There’s at least one minor problem here. Wilson did not “turn around” Montebello High. He may have increased college admissions, but we’ve seen similar dramatic increases right here in OUSD which weren’t terribly meaningful; among other things, students were admitted into remedial college programs and college dropout rates remained sky-high. And it appears that something similar went on — and continues to go on — in Denver.
So on the Denver Public Schools website, there’s a report titled “School Turnaround in Denver Public Schools” (http://static.dpsk12.org/gems/turnaround/DenverCase26jun2012.pdf). It’s a 12-page case study whose purpose seemed to have been to promote the turnaround proposals for a group of schools in Northeast Denver, centered on — you guessed it — Montebello High. By 2012 Antawn Wilson was assistant superintendent of Denver Public Schools, and was overall in charge of the turnaround strategy. The executive director of the eleven northeast Denver turnaround schools was Allen Smith — that’s right, the same Allen Smith that Antwan Wilson brought to OUSD and installed as “Chief of Schools”. On page 7 of the report, the situation at Montebello is discussed:
“Sitting in a high-poverty, high-minority area, Montbello High School has a history of inconsistent leadership having experienced 27 principals in the last thirty years. Its image is one of toughness, perceived as a last stop before prison for many students, noted DSSN Director, Allen Smith. Despite three years of hard work between 2004 and 2007 by former principal Antwan Wilson, attempts to change expectations and improve performance could not overcome the entrenched negativity.”
OOPS!! It appears that Antwan Wilson didn’t really turn Montebello around after all. Indeed, this “School Turnaround in Denver Public Schools” notes (also on page 7) that “only 9% of the students in the Montebello Region scored proficient in math before the 2011 – 2012 school year”. Some miracle!!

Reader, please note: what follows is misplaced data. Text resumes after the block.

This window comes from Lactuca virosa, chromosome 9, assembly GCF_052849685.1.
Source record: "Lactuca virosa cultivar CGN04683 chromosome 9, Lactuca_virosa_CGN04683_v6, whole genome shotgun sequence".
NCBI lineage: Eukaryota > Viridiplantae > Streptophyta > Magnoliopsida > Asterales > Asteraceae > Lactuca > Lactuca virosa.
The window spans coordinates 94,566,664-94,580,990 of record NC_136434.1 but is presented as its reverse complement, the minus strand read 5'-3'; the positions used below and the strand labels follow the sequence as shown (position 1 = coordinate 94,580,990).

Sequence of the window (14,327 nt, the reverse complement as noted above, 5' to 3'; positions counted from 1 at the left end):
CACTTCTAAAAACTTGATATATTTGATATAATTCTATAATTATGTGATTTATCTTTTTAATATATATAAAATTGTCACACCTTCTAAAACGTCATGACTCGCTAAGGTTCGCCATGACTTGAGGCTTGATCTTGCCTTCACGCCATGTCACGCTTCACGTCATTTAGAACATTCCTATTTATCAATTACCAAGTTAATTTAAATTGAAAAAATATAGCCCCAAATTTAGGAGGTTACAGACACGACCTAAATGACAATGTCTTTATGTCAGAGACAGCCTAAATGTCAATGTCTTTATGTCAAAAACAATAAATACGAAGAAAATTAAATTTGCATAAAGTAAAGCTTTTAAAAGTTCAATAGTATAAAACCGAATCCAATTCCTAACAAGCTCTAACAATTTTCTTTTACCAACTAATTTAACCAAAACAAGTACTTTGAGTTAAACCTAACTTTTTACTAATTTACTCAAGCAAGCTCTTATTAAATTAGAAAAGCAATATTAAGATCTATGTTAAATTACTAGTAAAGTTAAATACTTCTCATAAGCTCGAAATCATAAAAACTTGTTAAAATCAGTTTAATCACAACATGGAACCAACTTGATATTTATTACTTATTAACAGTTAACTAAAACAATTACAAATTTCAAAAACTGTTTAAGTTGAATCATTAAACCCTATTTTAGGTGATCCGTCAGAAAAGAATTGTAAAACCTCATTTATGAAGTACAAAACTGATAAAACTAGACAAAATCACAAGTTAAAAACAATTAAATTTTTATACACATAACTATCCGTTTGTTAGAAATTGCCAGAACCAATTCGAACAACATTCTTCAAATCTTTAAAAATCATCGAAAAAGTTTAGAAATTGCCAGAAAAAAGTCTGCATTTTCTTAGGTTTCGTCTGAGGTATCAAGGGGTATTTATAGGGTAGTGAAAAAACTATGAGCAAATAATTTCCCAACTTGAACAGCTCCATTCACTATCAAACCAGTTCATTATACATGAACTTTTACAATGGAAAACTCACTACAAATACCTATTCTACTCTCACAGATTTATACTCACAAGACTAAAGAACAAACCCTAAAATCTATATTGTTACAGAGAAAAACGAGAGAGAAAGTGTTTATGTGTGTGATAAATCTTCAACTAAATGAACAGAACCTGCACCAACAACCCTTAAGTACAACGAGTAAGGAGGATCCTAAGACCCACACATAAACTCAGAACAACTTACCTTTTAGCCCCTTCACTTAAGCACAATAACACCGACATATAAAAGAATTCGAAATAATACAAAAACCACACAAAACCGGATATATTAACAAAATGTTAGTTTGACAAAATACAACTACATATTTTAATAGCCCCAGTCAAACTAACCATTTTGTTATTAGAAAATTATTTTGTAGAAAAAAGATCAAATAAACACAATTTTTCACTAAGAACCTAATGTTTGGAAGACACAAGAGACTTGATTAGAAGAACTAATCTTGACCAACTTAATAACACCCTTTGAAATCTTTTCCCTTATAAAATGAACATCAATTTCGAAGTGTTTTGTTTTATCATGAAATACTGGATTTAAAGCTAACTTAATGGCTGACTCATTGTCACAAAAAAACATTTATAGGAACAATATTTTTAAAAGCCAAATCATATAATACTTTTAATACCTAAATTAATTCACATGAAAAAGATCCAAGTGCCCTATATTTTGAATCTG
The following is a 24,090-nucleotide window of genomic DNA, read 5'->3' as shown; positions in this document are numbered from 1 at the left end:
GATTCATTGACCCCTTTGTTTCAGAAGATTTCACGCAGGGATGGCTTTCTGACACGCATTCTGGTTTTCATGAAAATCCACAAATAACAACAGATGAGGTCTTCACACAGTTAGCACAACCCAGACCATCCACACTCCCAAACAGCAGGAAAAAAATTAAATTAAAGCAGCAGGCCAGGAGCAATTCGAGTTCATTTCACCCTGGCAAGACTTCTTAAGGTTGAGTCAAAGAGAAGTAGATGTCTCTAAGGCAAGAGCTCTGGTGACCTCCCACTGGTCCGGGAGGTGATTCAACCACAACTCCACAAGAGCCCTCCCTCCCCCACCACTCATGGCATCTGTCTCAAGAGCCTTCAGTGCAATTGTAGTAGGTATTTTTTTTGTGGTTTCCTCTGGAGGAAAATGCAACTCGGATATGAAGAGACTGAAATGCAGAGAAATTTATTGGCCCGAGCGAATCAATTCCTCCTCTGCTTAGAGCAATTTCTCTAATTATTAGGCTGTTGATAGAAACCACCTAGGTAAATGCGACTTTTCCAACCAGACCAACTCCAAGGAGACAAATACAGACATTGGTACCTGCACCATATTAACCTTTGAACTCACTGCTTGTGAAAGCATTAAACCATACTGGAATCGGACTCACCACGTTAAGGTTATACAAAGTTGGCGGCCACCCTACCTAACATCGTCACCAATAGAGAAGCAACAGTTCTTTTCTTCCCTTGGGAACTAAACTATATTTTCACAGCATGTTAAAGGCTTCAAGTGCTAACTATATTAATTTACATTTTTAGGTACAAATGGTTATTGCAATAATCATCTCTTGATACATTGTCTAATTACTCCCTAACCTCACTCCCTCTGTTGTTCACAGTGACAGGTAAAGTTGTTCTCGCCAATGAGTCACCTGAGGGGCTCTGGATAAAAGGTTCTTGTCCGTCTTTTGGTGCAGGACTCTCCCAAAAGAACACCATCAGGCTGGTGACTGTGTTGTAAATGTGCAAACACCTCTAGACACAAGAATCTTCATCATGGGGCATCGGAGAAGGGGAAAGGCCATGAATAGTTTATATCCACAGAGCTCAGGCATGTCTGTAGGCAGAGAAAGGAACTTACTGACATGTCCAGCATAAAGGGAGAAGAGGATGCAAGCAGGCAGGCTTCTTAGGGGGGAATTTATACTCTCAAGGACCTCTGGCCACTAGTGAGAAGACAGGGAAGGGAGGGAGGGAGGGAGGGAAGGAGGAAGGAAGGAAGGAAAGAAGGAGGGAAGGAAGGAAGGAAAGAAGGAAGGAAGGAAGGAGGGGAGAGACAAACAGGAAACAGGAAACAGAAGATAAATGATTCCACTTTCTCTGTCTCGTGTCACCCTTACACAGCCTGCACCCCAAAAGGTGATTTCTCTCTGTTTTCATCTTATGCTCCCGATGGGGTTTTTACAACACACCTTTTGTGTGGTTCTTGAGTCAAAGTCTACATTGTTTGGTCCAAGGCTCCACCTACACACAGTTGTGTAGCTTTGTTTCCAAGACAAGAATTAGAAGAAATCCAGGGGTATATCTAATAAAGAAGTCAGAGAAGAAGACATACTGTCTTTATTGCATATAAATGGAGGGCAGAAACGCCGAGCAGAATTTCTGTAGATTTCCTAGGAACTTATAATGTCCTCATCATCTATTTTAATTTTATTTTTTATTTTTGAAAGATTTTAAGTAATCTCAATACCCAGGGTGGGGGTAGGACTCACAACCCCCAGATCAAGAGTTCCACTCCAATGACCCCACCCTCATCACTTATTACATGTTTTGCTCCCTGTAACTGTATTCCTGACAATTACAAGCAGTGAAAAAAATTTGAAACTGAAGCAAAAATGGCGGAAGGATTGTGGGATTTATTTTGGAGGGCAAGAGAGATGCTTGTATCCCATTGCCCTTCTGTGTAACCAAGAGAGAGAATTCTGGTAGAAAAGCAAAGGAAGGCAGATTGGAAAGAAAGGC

Of course, the report goes on to claim that things picked up in 2011 – 2012, thanks to the latest “turnaround” magic dust sprinkled by Allen Smith and Antwan Wilson. If anyone thinks that such “achievement” will prove any less illusory than Wilson’s 2004 – 2007 turnaround job when he was principal of Montebello, I have a selection of bridges I’d like to offer at a remarkable discount.
I suggest that folks read “School Turnaround in Denver Public Schools” carefully, and with a critical eye. Also, take a look at “Background — Turning Around Low Achieving Schools in Colorado”, which at least raises a few caution flags:
What’s needed is not this kind of flimflam. What’s needed are the real reforms that can make a difference: cut class size to 15 and reduce caseload; pay teachers and all other school employees adequately; provide ample resources and wraparound services, including counselors, nurses, libraries, vocational programs, etc. Involve students, parents, and the community in the school decision-making process. That’s a start.